FIG. 4 is a cross-section of one upright frame taken along line 4--4 of FIG. 1;
FIG. 5 is a partial elevation on an enlarged scale of the area in circle 5 of FIG. 4 and showing a portion of the vertical measuring rail, the laser carriage and its support together with the laser itself;
FIG. 6 is an enlarged partial cross-sectional elevation taken in area 6 of FIG. 4 and showing the horizontal top rail, the measuring rail carriage and the measuring rail suspended therefrom;
FIG. 7 is a partial elevation taken along line 7 of FIG. 4;
FIG. 8 is a cross-section taken along line 8--8 of FIG. 6;
FIG. 9 is a section taken along line 9--9 of FIG. 6;
FIG. 10, shown on the third sheet of drawings, is a partial elevation looking towards the left hand side of the mechanism shown in FIG. 5;
FIG. 11, shown on the fifth sheet of drawings, is a partial cross-section taken along line 11--11 of FIG. 10;
FIG. 12 is partial cross-section taken along line 12--12 of FIG. 8;
FIG. 13 is a cross-section taken along line 13--13 of FIG. 12;
FIG. 14 is a partial section taken along line 14--14 of FIG. 8;
FIGS. 15 and 15a are views taken along line 15--15 of FIG. 4 and showing the laser in horizontal and vertical positions respectively;
FIG. 16 is a cross-section taken along line 16--16 of FIG. 15;
FIG. 17 is a partial front view of one part of the laser support;
FIG. 18 is a plan section taken along line 18--18 of FIG. 15a and showing the laser support;
FIGS. 19 and 19a show two different positions of the laser and its support;
FIG. 20 is a partial perspective view of the lower measuring rail;
FIG. 21 is a schematic top plan view of the arrangement of the two upright frames and showing how the frames can be precisely positioned at right angles to each other and with their horizontal rail precisely horizontal using the laser;
FIG. 22 is a front elevation of one upright frame being aimed at by the laser mounted on the other frame;
FIG. 23 is an end view of the frame of FIG. 22 with the sighting arms in operative position;
FIG. 24 is a partial perspective view of the outer ends of the three sighting arms in operative position, this view taken in area 24 of FIG. 23;
FIG. 25 is a partial section taken in area 25 of FIG. 23;
FIG. 26 is an elevation of a specification target in accordance with the invention, suspended from the car body partially shown in cross-section;
FIG. 27 is a longitudinal section taken along line 27--27 of FIG. 26;
FIG. 28 is a partial cross-section of a target weight;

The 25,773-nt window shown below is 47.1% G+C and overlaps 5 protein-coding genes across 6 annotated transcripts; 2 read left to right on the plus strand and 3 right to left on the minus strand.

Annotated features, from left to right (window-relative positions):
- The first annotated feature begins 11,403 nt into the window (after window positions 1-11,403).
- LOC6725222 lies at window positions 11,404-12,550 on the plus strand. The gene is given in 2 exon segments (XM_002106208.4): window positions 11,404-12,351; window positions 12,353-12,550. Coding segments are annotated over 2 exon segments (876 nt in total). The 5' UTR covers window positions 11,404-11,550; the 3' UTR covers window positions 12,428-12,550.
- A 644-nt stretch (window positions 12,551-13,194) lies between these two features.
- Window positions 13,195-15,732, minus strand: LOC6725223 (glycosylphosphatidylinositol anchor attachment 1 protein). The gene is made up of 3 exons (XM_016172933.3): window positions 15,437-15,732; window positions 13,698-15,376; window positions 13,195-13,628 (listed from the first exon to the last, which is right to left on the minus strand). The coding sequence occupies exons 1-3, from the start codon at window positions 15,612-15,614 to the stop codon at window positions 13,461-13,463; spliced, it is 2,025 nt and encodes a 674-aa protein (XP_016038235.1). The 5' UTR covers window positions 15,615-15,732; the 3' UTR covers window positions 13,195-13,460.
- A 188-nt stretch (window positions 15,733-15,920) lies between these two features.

FIG. 29 is a top plan view of the target weight in accordance with one embodiment;
FIG. 29a is a similar view in accordance with a second embodiment;
FIG. 30 is an elevation of a centering target shown attached to the underside of the vehicle, the bottom frame of which is shown in cross-section;
FIG. 31 is a side elevation of three centering targets in accordance with FIG. 30;
FIG. 32 is a front view of one centering target taken line 32--32 of FIG. 31; and
FIG. 33 is a perspective view of three centering targets showing how they are used to align the vehicle frame in the direction of its center line.
FIGS. 1, 2 and 3 show a vehicle Va to be repaired secured on top of a work bench W by means of clamps C. In the example shown, the work bench W can be adjusted to be horizontal by means of a pivot leg P and a cam system S. Clamps C are secured to the vehicle underbody. The work bench W and its vehicle mounting system is conventional and can be of any type. The work bench is used in combination with pulling members M shown in dotted line in FIG. 1 adapted to pull damaged part of the vehicle body at any desired orientation to bring the damaged part to the proper position in space as determined by the manufacturer's specifications.
In accordance with the invention, specification targets 2 and centering targets 4 are suspended from the vehicle, the structure of these targets being illustrated in FIGS. 26 to 33. Specifications targets 2 are to be suspended from the underside of the vehicle Va at manufacturer's coordinate points of such vehicle which are not damaged. Such coordinate points may be holes such as shown at 6 in FIG. 26 made in the underside panel 8 of the vehicle Va. Holes 6 or the like are given as manufacturer's coordinates of a datum plane 10 underneath the vehicle.
The coordinates are expressed as Y coordinates in the vertical direction and Z coordinates in the horizontal direction parallel to the vehicle center line 12 and X in the horizontal direction normal to the center line 12. The manufacturer's coordinate points of the hole 6 are thus given as X, Y and Z coordinates.
Each specification target 2 includes a clamp 14 comprising a pair of arms 16 pivoted to each other at 18 and forming at their upper ends outwardly extending hooks 20 to be engaged within a locating hole 6, the arms 16 are springloaded to open position of the hooks 20 by a spring 22. A ball chain 24 is attached at its upper end to the clamp 14 and extends through a central throughbore 26 of a target weight 28; oppositely directed springloaded push buttons 30 and 32 are transversely mounted of the weight 28. Push button 30 has a stem 34 having a perforation 36 which is disposed within the throughbore 26 and is aligned with the perforations 38 of a pair of flanges 40 slidable on stem 34 and which are part of the push button 30. When the two push button 30 and 32 are pressed towards each other against the action of the spring 42, the target weight 28 can be adjusted along the ball chain 24; when the push buttons are released perforations 36, 38 become out of alignment, as shown in FIG. 28, and the stem 34 and flanges 40 relock the chain in adjusted position within the target weight 28.
The target weight 28 may be foursided as shown in FIGS. 26, 27 and 29 or be totally cylindrical as shown in FIG. 29a. Each side face is provided with target indiciae in the form of a cross defined by the chain 24 and a horizontal groove 44 made in each side face of the target weight.